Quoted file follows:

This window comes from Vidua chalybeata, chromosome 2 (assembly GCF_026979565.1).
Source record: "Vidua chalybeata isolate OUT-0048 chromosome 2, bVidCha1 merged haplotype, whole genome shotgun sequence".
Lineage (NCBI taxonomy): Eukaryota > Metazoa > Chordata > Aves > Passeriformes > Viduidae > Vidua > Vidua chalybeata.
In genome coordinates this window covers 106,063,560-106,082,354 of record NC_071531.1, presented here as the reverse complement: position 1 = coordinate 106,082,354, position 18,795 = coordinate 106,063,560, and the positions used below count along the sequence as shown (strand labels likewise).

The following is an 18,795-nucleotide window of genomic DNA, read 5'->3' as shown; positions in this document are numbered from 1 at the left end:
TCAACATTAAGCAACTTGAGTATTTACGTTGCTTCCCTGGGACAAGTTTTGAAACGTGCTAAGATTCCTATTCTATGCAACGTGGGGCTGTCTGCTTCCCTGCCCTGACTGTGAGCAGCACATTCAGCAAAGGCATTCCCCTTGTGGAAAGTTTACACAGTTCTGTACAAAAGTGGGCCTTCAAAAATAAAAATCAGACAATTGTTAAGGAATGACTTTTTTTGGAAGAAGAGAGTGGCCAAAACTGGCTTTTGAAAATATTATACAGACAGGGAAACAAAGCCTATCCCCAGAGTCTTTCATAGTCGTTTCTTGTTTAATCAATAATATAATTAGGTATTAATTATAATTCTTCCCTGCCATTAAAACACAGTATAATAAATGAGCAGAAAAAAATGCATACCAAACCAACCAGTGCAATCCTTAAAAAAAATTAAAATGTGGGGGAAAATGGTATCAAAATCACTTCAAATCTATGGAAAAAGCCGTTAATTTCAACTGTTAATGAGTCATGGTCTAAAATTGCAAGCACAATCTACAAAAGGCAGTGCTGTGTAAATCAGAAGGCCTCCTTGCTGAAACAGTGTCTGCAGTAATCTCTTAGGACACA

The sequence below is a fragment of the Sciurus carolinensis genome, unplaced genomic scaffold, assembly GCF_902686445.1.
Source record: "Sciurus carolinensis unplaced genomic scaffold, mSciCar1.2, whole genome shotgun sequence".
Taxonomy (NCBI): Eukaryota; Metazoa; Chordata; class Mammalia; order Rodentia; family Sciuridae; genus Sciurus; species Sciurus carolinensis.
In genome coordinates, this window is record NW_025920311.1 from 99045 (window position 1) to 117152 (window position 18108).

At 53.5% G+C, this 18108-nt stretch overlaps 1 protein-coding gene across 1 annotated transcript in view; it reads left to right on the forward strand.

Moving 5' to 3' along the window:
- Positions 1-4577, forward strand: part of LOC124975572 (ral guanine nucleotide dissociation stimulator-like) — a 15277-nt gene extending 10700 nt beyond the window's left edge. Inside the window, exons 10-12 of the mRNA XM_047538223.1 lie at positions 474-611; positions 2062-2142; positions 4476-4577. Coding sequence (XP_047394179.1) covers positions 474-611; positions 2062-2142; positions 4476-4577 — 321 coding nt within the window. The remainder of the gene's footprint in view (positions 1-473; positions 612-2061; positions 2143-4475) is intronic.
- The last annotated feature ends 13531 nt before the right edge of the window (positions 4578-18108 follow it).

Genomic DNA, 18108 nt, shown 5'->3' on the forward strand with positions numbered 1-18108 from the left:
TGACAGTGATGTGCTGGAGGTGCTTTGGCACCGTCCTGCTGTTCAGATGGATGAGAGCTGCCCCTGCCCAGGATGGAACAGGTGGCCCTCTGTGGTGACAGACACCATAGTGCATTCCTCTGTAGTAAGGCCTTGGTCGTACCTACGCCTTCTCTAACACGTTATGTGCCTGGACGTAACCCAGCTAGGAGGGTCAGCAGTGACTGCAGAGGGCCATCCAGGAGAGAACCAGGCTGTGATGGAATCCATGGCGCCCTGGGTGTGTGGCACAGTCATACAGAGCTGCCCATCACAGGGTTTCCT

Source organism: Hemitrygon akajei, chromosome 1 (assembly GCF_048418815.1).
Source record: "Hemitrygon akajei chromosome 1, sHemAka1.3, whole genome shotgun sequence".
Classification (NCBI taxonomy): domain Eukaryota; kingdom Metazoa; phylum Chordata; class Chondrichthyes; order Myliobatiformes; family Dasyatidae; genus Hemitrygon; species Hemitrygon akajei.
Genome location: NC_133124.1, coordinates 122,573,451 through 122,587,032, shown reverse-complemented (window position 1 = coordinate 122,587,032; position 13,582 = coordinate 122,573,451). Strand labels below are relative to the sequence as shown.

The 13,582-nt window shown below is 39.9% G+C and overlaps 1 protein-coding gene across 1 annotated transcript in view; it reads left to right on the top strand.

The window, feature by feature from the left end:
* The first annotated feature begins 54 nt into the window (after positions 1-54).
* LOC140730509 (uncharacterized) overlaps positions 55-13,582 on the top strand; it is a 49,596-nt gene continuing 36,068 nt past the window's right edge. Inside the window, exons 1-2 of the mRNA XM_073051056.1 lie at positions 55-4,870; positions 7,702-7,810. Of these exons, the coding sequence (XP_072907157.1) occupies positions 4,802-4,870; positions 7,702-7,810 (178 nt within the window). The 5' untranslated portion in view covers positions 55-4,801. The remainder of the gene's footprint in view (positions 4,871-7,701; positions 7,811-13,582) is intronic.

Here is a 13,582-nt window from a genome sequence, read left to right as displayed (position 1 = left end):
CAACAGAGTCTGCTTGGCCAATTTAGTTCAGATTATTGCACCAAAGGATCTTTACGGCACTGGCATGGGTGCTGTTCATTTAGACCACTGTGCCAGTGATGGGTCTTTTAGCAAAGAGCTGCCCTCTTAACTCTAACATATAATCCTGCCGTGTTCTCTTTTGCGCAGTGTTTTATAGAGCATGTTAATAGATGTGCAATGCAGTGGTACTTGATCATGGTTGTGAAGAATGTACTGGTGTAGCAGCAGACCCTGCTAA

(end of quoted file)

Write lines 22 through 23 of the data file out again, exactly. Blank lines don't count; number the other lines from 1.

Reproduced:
The window, feature by feature from the left end:
* The first annotated feature begins 54 nt into the window (after positions 1-54).